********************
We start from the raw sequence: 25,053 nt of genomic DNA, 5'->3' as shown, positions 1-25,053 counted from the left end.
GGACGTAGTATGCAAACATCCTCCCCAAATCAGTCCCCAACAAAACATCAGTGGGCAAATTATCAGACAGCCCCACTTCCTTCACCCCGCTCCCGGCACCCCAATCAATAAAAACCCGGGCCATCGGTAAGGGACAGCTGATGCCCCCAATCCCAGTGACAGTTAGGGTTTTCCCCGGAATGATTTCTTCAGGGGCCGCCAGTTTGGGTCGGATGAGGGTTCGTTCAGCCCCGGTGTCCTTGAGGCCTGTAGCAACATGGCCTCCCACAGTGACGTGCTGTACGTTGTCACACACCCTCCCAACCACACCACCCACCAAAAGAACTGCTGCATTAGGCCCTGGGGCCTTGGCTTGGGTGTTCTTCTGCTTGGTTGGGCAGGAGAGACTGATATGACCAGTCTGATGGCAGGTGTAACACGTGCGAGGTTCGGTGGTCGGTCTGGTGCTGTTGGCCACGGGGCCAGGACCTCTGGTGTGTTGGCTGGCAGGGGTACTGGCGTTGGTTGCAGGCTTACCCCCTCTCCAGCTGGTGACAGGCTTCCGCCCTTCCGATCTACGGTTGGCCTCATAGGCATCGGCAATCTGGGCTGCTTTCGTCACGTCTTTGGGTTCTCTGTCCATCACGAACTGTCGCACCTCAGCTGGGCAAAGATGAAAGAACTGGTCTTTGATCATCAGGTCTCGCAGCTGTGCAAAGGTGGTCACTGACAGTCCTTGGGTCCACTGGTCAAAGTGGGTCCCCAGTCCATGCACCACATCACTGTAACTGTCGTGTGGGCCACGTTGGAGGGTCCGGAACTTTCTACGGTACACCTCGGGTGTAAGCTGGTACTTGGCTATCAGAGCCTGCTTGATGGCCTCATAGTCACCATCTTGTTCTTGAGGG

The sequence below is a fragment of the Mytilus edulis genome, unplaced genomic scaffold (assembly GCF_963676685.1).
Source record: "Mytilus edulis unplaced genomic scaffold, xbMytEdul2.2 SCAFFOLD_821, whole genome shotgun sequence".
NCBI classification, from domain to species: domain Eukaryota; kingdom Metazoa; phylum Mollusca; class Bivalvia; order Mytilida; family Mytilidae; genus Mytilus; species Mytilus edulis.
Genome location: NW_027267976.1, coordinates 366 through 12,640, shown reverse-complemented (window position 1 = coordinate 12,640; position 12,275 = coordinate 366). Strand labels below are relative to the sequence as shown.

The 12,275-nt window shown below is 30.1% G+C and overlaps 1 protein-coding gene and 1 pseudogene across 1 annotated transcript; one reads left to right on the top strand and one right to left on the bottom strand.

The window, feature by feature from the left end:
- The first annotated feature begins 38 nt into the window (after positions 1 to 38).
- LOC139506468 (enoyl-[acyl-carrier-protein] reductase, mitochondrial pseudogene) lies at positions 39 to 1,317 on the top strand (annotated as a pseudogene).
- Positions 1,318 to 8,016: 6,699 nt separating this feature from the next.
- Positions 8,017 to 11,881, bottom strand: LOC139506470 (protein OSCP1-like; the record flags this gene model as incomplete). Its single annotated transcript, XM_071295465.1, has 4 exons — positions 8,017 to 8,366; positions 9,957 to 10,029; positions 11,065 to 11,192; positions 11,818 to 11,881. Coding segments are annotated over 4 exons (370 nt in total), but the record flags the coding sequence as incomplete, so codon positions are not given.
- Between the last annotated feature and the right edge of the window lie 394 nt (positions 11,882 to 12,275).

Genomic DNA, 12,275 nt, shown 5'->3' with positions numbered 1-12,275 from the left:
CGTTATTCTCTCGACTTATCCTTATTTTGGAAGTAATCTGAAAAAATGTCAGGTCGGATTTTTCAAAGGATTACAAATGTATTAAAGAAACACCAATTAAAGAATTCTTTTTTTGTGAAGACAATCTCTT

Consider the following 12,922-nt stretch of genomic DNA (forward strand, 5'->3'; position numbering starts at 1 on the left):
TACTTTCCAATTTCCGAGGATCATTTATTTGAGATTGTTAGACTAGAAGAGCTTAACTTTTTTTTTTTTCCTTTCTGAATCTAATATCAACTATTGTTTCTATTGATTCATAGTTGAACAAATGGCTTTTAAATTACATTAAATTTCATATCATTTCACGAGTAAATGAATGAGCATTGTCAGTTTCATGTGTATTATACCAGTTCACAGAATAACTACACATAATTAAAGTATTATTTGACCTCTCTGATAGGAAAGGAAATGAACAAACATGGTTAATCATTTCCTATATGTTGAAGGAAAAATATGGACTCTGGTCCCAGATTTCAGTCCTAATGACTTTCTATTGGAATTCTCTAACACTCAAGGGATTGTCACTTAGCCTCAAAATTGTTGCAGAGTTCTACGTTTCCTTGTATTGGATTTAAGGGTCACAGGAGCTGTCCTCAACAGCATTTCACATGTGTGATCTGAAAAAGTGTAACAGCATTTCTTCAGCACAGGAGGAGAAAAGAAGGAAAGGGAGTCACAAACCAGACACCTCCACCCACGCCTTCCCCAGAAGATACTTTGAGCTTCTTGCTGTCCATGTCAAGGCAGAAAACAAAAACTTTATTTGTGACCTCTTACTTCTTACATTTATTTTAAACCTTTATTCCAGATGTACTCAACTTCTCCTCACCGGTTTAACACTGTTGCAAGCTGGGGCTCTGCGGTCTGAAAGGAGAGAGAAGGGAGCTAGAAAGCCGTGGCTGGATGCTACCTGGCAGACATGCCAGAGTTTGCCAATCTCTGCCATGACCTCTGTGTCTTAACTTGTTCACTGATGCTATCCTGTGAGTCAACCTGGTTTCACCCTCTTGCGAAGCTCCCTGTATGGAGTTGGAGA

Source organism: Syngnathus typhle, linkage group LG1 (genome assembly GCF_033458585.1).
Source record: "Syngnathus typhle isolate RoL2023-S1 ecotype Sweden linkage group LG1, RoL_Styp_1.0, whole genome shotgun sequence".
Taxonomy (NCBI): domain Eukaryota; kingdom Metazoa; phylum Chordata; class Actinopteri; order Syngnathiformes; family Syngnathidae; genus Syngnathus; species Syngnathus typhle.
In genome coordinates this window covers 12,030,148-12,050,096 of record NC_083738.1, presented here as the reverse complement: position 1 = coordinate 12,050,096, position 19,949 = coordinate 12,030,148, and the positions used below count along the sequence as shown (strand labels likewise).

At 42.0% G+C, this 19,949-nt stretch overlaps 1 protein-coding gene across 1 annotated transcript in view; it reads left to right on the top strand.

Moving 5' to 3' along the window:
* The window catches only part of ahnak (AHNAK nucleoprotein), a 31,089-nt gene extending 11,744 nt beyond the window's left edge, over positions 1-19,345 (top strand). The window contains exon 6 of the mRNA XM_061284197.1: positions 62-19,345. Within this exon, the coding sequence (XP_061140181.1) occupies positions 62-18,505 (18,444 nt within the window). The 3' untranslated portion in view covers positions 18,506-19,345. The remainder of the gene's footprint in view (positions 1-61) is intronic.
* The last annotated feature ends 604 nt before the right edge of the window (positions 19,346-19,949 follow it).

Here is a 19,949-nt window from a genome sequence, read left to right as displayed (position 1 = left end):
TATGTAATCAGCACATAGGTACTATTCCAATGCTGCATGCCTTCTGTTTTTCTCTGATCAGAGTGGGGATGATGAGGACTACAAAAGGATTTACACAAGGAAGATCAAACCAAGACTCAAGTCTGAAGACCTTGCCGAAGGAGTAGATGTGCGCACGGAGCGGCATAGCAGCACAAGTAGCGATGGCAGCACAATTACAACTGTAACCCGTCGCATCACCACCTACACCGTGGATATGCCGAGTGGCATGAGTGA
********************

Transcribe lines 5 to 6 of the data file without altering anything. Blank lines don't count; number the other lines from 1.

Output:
NCBI classification, from domain to species: domain Eukaryota; kingdom Metazoa; phylum Mollusca; class Bivalvia; order Mytilida; family Mytilidae; genus Mytilus; species Mytilus edulis.
Genome location: NW_027267976.1, coordinates 366 through 12,640, shown reverse-complemented (window position 1 = coordinate 12,640; position 12,275 = coordinate 366). Strand labels below are relative to the sequence as shown.